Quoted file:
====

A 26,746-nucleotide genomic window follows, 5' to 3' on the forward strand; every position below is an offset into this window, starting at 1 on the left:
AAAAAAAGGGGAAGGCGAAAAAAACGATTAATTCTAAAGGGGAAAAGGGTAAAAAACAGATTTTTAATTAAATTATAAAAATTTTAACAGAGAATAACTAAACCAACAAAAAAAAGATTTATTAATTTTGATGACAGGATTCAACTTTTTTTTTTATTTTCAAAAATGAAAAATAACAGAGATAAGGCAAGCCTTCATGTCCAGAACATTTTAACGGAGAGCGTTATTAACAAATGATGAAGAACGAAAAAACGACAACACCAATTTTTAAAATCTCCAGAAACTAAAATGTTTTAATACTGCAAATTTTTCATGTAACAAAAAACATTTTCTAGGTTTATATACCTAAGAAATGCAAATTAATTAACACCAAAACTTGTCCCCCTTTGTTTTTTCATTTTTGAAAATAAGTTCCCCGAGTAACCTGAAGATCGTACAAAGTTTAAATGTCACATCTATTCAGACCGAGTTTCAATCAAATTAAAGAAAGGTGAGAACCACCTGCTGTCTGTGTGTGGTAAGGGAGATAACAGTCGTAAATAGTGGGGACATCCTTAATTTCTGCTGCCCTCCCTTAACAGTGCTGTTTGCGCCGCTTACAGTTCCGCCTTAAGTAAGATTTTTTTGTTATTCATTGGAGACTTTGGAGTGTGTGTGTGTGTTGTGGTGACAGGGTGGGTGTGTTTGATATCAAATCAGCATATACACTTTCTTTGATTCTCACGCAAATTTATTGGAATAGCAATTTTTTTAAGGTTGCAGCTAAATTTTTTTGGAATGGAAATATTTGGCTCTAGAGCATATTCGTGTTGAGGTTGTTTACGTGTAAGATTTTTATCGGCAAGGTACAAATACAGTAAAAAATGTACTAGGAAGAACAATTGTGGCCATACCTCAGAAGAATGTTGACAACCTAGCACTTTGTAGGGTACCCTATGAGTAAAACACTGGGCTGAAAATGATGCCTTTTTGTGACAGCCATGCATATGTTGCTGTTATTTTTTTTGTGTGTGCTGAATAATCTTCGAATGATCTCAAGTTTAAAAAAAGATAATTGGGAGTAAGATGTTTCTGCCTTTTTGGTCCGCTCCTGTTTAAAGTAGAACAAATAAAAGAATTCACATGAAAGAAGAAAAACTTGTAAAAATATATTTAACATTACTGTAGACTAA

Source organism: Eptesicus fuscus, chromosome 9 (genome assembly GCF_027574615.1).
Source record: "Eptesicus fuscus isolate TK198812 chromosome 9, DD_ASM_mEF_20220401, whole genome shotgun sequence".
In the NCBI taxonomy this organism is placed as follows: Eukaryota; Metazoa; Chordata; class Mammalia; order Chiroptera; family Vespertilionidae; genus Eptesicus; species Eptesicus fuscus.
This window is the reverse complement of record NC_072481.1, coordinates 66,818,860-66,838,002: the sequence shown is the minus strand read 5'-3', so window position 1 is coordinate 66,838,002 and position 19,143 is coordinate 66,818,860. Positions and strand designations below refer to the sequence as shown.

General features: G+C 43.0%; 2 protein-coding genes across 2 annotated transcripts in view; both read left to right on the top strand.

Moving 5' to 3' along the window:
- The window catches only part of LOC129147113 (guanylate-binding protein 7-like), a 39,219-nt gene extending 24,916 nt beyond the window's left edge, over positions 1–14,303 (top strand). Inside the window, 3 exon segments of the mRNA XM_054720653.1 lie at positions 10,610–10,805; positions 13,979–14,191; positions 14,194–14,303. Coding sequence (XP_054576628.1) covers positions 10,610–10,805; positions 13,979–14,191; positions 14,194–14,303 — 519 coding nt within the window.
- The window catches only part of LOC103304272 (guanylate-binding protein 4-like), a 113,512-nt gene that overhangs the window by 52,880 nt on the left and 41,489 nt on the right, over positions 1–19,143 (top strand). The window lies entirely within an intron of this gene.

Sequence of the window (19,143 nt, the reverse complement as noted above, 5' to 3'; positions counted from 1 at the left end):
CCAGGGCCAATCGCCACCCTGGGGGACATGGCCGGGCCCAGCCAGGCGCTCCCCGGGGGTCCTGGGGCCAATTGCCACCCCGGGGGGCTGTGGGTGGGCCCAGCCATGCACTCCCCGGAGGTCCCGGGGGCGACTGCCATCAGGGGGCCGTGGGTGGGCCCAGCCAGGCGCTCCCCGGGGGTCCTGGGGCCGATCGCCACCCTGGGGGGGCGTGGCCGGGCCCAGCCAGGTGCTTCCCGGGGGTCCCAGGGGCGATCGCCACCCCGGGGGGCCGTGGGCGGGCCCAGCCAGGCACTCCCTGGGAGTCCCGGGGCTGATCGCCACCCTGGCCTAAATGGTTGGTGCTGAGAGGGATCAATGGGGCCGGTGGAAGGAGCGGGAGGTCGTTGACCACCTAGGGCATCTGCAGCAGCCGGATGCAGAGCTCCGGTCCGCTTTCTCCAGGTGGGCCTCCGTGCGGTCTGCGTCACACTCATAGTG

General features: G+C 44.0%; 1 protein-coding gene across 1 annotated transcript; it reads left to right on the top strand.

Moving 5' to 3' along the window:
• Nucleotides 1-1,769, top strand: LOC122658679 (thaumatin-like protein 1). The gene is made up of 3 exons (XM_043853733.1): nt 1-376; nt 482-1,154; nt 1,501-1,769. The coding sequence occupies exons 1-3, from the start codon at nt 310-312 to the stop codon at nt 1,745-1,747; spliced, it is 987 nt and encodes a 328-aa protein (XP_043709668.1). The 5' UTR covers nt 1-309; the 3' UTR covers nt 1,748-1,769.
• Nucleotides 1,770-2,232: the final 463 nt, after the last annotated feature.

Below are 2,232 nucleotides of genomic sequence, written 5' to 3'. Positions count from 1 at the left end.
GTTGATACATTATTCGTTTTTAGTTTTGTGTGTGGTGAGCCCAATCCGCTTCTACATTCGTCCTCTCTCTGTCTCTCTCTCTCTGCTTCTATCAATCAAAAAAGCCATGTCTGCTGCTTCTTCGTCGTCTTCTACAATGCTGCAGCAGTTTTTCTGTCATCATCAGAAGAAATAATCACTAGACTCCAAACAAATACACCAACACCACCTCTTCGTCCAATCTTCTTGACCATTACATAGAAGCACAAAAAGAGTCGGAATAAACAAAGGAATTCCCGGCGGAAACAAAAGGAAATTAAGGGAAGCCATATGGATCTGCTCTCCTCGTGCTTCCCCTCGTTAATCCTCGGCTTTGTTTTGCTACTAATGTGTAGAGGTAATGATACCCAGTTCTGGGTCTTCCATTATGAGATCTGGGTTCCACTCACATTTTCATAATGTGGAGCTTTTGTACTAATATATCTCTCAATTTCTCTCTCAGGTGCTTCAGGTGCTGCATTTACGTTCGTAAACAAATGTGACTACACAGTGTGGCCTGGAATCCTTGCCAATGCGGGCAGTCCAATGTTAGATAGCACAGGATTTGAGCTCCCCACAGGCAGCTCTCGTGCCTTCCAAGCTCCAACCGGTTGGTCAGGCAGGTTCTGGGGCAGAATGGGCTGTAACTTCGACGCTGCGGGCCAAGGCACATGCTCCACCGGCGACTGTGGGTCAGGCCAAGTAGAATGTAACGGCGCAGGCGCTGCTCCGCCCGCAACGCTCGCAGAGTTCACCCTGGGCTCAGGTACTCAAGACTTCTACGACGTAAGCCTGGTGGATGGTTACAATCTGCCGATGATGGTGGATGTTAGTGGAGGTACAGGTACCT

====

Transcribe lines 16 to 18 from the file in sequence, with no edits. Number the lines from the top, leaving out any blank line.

• Nucleotides 1,770-2,232: the final 463 nt, after the last annotated feature.

Below are 2,232 nucleotides of genomic sequence, written 5' to 3'. Positions count from 1 at the left end.
GTTGATACATTATTCGTTTTTAGTTTTGTGTGTGGTGAGCCCAATCCGCTTCTACATTCGTCCTCTCTCTGTCTCTCTCTCTCTGCTTCTATCAATCAAAAAAGCCATGTCTGCTGCTTCTTCGTCGTCTTCTACAATGCTGCAGCAGTTTTTCTGTCATCATCAGAAGAAATAATCACTAGACTCCAAACAAATACACCAACACCACCTCTTCGTCCAATCTTCTTGACCATTACATAGAAGCACAAAAAGAGTCGGAATAAACAAAGGAATTCCCGGCGGAAACAAAAGGAAATTAAGGGAAGCCATATGGATCTGCTCTCCTCGTGCTTCCCCTCGTTAATCCTCGGCTTTGTTTTGCTACTAATGTGTAGAGGTAATGATACCCAGTTCTGGGTCTTCCATTATGAGATCTGGGTTCCACTCACATTTTCATAATGTGGAGCTTTTGTACTAATATATCTCTCAATTTCTCTCTCAGGTGCTTCAGGTGCTGCATTTACGTTCGTAAACAAATGTGACTACACAGTGTGGCCTGGAATCCTTGCCAATGCGGGCAGTCCAATGTTAGATAGCACAGGATTTGAGCTCCCCACAGGCAGCTCTCGTGCCTTCCAAGCTCCAACCGGTTGGTCAGGCAGGTTCTGGGGCAGAATGGGCTGTAACTTCGACGCTGCGGGCCAAGGCACATGCTCCACCGGCGACTGTGGGTCAGGCCAAGTAGAATGTAACGGCGCAGGCGCTGCTCCGCCCGCAACGCTCGCAGAGTTCACCCTGGGCTCAGGTACTCAAGACTTCTACGACGTAAGCCTGGTGGATGGTTACAATCTGCCGATGATGGTGGATGTTAGTGGAGGTACAGGTACCT